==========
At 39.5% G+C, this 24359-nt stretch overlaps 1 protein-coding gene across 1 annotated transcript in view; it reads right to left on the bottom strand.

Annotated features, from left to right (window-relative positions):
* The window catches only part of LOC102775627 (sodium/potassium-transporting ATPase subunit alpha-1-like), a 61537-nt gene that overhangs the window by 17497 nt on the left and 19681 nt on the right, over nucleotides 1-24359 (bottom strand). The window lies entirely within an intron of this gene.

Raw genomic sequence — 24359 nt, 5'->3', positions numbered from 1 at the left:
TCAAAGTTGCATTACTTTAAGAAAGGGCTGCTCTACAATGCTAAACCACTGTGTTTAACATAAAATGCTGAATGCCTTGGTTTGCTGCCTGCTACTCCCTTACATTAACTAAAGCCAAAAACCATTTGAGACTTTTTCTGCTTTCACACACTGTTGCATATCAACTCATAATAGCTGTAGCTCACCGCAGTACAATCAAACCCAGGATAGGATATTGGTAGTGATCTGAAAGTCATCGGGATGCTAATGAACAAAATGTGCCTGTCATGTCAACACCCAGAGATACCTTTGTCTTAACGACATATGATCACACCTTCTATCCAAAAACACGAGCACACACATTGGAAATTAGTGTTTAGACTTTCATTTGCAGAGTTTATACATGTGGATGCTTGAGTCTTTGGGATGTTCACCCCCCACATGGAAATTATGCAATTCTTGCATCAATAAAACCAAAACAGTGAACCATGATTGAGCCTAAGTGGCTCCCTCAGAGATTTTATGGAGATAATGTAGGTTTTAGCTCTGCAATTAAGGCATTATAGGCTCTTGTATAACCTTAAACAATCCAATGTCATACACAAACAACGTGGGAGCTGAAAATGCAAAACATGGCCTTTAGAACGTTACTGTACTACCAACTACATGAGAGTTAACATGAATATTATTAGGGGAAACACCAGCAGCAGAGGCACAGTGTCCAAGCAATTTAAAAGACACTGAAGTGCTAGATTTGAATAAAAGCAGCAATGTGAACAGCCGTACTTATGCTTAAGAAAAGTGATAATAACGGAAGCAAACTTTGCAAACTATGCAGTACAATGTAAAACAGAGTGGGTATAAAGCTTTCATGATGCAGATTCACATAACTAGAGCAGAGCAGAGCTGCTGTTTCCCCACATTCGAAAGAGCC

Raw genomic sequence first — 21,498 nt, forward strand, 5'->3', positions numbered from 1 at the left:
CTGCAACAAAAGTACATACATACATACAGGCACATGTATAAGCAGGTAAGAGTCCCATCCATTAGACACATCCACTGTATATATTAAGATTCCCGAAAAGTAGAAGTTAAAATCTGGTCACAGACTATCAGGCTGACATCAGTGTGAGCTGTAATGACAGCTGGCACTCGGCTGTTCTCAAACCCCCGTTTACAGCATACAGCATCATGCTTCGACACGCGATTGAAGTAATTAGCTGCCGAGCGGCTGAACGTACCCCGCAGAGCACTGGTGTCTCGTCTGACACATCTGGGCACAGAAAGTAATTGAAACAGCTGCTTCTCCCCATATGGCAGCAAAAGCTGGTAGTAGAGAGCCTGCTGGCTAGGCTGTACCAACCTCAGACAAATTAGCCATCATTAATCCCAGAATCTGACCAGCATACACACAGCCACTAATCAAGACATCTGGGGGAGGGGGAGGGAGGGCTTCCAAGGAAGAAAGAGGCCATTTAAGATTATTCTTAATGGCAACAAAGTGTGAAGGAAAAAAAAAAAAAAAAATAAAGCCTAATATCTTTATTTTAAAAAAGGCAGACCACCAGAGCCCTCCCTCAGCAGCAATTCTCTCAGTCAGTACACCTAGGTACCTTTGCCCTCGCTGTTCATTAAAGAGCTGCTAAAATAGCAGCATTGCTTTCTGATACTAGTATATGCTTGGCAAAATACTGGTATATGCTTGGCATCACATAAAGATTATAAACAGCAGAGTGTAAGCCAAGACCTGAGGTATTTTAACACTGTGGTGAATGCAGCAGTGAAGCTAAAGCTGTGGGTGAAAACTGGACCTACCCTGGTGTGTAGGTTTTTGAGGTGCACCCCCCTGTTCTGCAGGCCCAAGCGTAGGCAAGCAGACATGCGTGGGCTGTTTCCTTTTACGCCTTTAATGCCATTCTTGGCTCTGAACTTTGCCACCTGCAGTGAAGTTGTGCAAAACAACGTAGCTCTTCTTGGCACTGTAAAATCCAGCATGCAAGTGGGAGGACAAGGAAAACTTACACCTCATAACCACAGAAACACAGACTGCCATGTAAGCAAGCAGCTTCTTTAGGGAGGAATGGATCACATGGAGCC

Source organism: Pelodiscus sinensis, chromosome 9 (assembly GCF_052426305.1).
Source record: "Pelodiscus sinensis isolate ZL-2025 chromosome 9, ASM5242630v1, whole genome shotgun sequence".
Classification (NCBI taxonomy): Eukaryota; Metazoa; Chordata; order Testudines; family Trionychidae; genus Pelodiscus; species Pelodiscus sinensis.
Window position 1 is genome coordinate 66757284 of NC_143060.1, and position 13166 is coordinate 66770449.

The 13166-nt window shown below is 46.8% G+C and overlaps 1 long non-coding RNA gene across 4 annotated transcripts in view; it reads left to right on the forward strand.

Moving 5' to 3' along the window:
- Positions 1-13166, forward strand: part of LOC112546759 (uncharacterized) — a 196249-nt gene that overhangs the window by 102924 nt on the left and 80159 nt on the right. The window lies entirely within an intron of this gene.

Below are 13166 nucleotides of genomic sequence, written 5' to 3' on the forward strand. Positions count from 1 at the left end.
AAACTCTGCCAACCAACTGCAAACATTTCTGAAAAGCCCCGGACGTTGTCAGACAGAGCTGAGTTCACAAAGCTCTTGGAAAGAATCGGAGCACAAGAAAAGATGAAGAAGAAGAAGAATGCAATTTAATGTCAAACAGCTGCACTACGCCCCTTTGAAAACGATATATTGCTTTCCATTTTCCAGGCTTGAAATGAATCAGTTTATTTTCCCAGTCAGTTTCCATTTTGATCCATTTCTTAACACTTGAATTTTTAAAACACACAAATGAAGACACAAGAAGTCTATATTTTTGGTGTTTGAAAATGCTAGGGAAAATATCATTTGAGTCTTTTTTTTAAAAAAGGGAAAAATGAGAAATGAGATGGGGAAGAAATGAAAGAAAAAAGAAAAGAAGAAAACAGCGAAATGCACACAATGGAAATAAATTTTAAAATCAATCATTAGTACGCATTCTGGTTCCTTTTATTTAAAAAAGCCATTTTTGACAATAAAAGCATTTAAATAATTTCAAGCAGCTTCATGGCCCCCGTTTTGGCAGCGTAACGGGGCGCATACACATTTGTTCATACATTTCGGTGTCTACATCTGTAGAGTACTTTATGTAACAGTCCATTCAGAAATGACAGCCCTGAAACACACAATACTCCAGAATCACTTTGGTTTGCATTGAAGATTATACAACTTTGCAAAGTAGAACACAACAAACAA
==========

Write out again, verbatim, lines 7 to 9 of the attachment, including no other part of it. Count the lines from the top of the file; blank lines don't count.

CTGCAACAAAAGTACATACATACATACAGGCACATGTATAAGCAGGTAAGAGTCCCATCCATTAGACACATCCACTGTATATATTAAGATTCCCGAAAAGTAGAAGTTAAAATCTGGTCACAGACTATCAGGCTGACATCAGTGTGAGCTGTAATGACAGCTGGCACTCGGCTGTTCTCAAACCCCCGTTTACAGCATACAGCATCATGCTTCGACACGCGATTGAAGTAATTAGCTGCCGAGCGGCTGAACGTACCCCGCAGAGCACTGGTGTCTCGTCTGACACATCTGGGCACAGAAAGTAATTGAAACAGCTGCTTCTCCCCATATGGCAGCAAAAGCTGGTAGTAGAGAGCCTGCTGGCTAGGCTGTACCAACCTCAGACAAATTAGCCATCATTAATCCCAGAATCTGACCAGCATACACACAGCCACTAATCAAGACATCTGGGGGAGGGGGAGGGAGGGCTTCCAAGGAAGAAAGAGGCCATTTAAGATTATTCTTAATGGCAACAAAGTGTGAAGGAAAAAAAAAAAAAAAAATAAAGCCTAATATCTTTATTTTAAAAAAGGCAGACCACCAGAGCCCTCCCTCAGCAGCAATTCTCTCAGTCAGTACACCTAGGTACCTTTGCCCTCGCTGTTCATTAAAGAGCTGCTAAAATAGCAGCATTGCTTTCTGATACTAGTATATGCTTGGCAAAATACTGGTATATGCTTGGCATCACATAAAGATTATAAACAGCAGAGTGTAAGCCAAGACCTGAGGTATTTTAACACTGTGGTGAATGCAGCAGTGAAGCTAAAGCTGTGGGTGAAAACTGGACCTACCCTGGTGTGTAGGTTTTTGAGGTGCACCCCCCTGTTCTGCAGGCCCAAGCGTAGGCAAGCAGACATGCGTGGGCTGTTTCCTTTTACGCCTTTAATGCCATTCTTGGCTCTGAACTTTGCCACCTGCAGTGAAGTTGTGCAAAACAACGTAGCTCTTCTTGGCACTGTAAAATCCAGCATGCAAGTGGGAGGACAAGGAAAACTTACACCTCATAACCACAGAAACACAGACTGCCATGTAAGCAAGCAGCTTCTTTAGGGAGGAATGGATCACATGGAGCC

Source organism: Pelodiscus sinensis, chromosome 9 (assembly GCF_052426305.1).
Source record: "Pelodiscus sinensis isolate ZL-2025 chromosome 9, ASM5242630v1, whole genome shotgun sequence".